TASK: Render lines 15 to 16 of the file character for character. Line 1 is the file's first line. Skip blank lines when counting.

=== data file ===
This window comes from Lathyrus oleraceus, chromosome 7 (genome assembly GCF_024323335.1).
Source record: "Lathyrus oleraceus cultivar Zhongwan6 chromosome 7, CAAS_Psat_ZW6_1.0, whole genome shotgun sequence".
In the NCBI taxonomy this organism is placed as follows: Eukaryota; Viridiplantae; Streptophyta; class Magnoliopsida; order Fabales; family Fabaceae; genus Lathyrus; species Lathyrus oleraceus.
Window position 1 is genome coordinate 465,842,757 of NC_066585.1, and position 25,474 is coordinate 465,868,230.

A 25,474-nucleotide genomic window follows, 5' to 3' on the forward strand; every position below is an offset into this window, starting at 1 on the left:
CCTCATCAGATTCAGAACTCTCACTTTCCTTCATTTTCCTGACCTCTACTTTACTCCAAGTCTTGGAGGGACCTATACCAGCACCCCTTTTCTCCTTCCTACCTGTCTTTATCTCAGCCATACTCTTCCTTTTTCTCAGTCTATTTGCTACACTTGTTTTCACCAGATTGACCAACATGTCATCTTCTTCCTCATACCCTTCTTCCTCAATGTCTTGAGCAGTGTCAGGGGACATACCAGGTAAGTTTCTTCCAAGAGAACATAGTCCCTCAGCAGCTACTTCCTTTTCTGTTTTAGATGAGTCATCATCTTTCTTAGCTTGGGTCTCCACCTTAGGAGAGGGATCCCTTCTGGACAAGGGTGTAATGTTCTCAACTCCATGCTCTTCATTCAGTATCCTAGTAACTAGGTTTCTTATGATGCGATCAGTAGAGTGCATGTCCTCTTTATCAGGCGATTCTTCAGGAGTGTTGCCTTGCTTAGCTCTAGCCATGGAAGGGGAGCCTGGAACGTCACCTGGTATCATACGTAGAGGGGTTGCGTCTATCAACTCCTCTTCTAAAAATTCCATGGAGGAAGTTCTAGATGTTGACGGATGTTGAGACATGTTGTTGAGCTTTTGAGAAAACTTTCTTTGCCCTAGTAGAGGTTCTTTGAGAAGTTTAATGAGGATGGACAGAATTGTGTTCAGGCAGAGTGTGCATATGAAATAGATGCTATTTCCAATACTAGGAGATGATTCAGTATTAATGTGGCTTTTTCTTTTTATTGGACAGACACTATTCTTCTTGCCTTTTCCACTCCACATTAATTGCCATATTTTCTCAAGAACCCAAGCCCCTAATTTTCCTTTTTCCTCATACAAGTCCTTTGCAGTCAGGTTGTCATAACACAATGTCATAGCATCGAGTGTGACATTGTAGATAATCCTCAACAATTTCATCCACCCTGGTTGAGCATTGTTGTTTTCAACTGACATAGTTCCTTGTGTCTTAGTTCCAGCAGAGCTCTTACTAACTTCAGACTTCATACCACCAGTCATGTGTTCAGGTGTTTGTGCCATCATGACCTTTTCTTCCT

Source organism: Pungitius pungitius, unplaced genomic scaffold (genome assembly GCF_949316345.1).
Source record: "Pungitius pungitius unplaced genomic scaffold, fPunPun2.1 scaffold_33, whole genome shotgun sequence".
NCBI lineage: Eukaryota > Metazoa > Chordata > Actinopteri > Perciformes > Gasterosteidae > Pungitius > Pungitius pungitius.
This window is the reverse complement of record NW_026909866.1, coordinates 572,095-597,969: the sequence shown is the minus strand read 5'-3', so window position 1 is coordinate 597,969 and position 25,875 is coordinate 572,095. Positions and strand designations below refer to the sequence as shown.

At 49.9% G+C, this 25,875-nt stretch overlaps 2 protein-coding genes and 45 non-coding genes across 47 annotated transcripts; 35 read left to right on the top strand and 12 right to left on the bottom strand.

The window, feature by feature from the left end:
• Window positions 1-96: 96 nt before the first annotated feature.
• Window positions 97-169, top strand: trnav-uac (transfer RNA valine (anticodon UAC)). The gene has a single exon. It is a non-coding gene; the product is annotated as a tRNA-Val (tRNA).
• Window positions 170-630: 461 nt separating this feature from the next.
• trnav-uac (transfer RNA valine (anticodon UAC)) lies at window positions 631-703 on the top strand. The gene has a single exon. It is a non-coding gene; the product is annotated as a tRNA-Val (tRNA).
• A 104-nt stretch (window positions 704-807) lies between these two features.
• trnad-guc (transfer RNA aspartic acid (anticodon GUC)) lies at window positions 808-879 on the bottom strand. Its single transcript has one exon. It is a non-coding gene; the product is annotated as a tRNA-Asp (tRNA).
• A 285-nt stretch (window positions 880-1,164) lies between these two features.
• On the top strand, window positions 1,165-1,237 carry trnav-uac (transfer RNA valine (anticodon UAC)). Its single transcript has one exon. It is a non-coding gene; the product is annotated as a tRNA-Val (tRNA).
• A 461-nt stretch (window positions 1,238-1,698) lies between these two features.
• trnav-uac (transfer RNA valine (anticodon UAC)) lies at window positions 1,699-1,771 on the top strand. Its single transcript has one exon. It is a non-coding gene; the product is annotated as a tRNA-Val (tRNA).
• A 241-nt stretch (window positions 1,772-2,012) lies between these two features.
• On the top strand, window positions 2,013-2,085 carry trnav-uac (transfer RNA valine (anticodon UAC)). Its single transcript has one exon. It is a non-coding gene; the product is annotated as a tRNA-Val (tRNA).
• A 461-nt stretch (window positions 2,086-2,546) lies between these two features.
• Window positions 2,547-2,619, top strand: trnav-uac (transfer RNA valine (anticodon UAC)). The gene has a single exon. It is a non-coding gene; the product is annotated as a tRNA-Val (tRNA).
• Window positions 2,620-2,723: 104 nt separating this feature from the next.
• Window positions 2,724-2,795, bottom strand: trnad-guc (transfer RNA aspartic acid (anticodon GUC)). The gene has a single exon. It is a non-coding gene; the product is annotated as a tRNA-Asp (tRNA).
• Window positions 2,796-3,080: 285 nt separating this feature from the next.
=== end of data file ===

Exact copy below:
• Window positions 170-630: 461 nt separating this feature from the next.
• trnav-uac (transfer RNA valine (anticodon UAC)) lies at window positions 631-703 on the top strand. The gene has a single exon. It is a non-coding gene; the product is annotated as a tRNA-Val (tRNA).